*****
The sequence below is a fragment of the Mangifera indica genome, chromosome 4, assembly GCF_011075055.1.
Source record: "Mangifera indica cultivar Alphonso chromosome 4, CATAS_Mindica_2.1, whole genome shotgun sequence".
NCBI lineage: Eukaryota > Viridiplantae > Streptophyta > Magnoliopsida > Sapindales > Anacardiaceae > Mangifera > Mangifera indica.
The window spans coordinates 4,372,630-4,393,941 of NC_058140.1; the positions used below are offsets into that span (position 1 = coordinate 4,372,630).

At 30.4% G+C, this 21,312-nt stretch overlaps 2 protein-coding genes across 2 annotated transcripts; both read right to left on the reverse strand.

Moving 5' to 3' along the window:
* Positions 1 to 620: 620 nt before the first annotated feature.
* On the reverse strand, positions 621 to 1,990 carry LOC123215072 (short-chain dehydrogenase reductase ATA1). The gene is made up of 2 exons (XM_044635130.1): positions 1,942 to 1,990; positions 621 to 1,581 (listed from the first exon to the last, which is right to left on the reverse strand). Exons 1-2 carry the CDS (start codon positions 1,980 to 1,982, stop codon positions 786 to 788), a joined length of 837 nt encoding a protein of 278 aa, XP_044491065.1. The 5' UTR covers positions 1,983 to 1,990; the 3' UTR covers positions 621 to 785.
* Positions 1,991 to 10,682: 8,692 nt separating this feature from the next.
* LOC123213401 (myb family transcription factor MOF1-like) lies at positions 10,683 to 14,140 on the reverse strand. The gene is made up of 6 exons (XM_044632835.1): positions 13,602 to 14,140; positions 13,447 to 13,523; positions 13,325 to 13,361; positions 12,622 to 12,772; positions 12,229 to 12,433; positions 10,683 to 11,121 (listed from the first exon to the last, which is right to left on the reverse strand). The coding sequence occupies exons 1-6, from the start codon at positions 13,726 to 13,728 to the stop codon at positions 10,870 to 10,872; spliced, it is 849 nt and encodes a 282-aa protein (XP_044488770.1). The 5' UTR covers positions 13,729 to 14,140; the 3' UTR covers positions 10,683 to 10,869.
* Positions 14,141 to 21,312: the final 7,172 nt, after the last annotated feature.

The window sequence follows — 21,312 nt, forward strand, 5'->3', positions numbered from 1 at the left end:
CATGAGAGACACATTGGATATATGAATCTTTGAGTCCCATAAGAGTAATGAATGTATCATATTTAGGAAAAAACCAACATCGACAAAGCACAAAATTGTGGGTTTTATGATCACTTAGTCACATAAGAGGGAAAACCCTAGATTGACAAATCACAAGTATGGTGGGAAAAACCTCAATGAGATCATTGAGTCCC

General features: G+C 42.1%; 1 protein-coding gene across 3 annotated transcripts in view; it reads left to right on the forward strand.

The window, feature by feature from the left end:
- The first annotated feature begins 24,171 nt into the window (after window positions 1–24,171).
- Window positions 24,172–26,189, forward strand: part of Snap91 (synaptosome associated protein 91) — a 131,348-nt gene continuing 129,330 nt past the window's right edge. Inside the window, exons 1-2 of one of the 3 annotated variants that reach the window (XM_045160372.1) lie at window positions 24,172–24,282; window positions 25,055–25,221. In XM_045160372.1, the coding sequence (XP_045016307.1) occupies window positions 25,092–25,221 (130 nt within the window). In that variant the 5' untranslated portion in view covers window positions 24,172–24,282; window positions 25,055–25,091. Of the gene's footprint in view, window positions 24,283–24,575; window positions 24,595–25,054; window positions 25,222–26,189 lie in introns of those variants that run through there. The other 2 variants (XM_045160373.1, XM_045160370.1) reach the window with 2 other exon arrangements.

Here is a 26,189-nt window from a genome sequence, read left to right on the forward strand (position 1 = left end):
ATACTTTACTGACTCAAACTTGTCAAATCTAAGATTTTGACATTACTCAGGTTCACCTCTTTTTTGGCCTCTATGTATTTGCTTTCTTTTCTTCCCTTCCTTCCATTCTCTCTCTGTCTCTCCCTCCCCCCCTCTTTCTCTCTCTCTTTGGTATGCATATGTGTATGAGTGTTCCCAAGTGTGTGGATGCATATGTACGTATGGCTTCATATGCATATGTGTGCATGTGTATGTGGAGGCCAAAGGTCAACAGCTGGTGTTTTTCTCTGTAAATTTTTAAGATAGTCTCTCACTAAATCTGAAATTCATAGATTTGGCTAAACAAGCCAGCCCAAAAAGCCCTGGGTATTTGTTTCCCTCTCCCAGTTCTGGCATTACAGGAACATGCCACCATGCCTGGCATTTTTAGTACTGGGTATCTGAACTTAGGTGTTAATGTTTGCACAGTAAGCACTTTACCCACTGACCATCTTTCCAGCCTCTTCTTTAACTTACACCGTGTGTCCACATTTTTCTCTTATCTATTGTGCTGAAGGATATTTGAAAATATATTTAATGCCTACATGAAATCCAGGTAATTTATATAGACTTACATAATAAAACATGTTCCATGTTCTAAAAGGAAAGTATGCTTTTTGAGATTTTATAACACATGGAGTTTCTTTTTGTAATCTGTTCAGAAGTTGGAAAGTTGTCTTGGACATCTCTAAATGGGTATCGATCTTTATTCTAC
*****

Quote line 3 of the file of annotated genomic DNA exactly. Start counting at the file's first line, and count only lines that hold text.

NCBI lineage: Eukaryota > Viridiplantae > Streptophyta > Magnoliopsida > Sapindales > Anacardiaceae > Mangifera > Mangifera indica.